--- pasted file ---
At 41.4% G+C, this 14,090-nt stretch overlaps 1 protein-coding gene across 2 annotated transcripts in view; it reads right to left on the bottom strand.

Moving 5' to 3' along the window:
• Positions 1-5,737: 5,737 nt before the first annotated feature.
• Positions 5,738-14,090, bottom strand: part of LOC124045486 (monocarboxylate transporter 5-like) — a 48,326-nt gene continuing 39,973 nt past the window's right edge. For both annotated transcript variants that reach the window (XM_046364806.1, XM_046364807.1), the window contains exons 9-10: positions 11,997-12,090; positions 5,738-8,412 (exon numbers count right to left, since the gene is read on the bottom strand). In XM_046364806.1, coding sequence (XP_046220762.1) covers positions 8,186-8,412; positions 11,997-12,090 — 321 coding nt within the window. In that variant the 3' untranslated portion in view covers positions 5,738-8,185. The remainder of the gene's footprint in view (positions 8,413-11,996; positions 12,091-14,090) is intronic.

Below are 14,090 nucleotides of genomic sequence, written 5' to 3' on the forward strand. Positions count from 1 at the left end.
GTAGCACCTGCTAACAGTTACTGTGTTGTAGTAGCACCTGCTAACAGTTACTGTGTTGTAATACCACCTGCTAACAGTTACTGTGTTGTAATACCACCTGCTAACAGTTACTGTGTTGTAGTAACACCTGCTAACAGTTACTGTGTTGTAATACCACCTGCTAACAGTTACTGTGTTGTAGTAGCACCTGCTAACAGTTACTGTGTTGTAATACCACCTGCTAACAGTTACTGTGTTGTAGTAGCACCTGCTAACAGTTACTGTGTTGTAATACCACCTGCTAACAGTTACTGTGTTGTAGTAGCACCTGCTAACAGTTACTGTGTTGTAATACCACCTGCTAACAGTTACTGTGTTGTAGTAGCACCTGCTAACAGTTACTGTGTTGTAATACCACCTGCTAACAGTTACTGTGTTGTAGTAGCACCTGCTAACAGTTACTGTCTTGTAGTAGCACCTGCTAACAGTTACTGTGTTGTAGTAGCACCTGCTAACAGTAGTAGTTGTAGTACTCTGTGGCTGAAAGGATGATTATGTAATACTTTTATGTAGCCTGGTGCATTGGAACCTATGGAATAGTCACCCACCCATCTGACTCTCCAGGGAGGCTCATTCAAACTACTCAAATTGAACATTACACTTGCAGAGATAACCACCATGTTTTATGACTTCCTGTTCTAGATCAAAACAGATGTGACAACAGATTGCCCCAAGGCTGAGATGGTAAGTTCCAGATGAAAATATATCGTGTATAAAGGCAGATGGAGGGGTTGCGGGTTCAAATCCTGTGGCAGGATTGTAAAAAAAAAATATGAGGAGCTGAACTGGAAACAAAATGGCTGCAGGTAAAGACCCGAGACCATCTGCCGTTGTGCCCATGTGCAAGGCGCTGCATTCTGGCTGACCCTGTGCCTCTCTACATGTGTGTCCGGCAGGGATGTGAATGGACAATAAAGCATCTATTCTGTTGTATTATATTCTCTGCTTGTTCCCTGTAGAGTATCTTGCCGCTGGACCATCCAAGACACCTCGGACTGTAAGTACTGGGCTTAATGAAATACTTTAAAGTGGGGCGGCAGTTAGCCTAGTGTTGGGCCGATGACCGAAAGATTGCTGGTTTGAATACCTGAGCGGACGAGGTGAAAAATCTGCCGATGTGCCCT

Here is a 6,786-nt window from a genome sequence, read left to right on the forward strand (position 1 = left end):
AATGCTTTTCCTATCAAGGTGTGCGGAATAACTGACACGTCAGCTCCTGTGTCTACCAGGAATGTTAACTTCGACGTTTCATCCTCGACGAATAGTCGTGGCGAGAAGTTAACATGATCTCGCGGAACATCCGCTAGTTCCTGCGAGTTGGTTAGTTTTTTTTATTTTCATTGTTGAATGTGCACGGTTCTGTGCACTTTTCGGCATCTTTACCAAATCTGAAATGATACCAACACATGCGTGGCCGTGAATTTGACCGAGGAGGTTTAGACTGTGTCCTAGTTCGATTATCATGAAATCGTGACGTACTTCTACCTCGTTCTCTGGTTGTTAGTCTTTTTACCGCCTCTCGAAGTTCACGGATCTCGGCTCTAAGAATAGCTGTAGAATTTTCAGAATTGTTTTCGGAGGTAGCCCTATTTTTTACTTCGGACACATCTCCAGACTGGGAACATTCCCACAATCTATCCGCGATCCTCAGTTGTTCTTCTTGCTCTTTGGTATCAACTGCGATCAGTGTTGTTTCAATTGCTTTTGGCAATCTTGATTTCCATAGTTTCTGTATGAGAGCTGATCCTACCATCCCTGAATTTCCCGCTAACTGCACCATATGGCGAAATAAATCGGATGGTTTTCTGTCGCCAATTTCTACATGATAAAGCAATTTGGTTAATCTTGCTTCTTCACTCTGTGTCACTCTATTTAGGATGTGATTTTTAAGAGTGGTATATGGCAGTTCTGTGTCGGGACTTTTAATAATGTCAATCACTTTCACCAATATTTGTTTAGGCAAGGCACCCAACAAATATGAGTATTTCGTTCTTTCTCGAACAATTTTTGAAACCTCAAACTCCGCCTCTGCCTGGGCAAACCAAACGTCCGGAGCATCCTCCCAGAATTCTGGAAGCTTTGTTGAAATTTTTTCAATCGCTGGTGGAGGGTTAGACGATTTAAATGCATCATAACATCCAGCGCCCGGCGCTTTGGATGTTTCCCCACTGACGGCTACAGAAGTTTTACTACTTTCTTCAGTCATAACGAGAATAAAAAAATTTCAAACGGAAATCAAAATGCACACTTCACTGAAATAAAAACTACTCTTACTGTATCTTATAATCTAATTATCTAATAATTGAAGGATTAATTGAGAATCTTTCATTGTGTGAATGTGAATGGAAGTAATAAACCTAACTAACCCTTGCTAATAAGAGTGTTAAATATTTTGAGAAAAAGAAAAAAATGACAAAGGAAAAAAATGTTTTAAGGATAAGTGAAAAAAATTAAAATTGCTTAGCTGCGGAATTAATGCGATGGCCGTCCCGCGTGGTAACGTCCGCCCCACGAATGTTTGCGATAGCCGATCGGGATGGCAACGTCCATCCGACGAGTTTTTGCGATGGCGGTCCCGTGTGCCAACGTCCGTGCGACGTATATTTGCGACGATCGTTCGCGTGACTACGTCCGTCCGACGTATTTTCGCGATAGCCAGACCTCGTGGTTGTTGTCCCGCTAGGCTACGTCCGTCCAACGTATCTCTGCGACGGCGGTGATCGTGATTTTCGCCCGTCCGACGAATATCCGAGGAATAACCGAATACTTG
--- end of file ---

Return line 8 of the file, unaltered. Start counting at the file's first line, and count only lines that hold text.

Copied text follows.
AATGCTTTTCCTATCAAGGTGTGCGGAATAACTGACACGTCAGCTCCTGTGTCTACCAGGAATGTTAACTTCGACGTTTCATCCTCGACGAATAGTCGTGGCGAGAAGTTAACATGATCTCGCGGAACATCCGCTAGTTCCTGCGAGTTGGTTAGTTTTTTTTATTTTCATTGTTGAATGTGCACGGTTCTGTGCACTTTTCGGCATCTTTACCAAATCTGAAATGATACCAACACATGCGTGGCCGTGAATTTGACCGAGGAGGTTTAGACTGTGTCCTAGTTCGATTATCATGAAATCGTGACGTACTTCTACCTCGTTCTCTGGTTGTTAGTCTTTTTACCGCCTCTCGAAGTTCACGGATCTCGGCTCTAAGAATAGCTGTAGAATTTTCAGAATTGTTTTCGGAGGTAGCCCTATTTTTTACTTCGGACACATCTCCAGACTGGGAACATTCCCACAATCTATCCGCGATCCTCAGTTGTTCTTCTTGCTCTTTGGTATCAACTGCGATCAGTGTTGTTTCAATTGCTTTTGGCAATCTTGATTTCCATAGTTTCTGTATGAGAGCTGATCCTACCATCCCTGAATTTCCCGCTAACTGCACCATATGGCGAAATAAATCGGATGGTTTTCTGTCGCCAATTTCTACATGATAAAGCAATTTGGTTAATCTTGCTTCTTCACTCTGTGTCACTCTATTTAGGATGTGATTTTTAAGAGTGGTATATGGCAGTTCTGTGTCGGGACTTTTAATAATGTCAATCACTTTCACCAATATTTGTTTAGGCAAGGCACCCAACAAATATGAGTATTTCGTTCTTTCTCGAACAATTTTTGAAACCTCAAACTCCGCCTCTGCCTGGGCAAACCAAACGTCCGGAGCATCCTCCCAGAATTCTGGAAGCTTTGTTGAAATTTTTTCAATCGCTGGTGGAGGGTTAGACGATTTAAATGCATCATAACATCCAGCGCCCGGCGCTTTGGATGTTTCCCCACTGACGGCTACAGAAGTTTTACTACTTTCTTCAGTCATAACGAGAATAAAAAAATTTCAAACGGAAATCAAAATGCACACTTCACTGAAATAAAAACTACTCTTACTGTATCTTATAATCTAATTATCTAATAATTGAAGGATTAATTGAGAATCTTTCATTGTGTGAATGTGAATGGAAGTAATAAACCTAACTAACCCTTGCTAATAAGAGTGTTAAATATTTTGAGAAAAAGAAAAAAATGACAAAGGAAAAAAATGTTTTAAGGATAAGTGAAAAAAATTAAAATTGCTTAGCTGCGGAATTAATGCGATGGCCGTCCCGCGTGGTAACGTCCGCCCCACGAATGTTTGCGATAGCCGATCGGGATGGCAACGTCCATCCGACGAGTTTTTGCGATGGCGGTCCCGTGTGCCAACGTCCGTGCGACGTATATTTGCGACGATCGTTCGCGTGACTACGTCCGTCCGACGTATTTTCGCGATAGCCAGACCTCGTGGTTGTTGTCCCGCTAGGCTACGTCCGTCCAACGTATCTCTGCGACGGCGGTGATCGTGATTTTCGCCCGTCCGACGAATATCCGAGGAATAACCGAATACTTG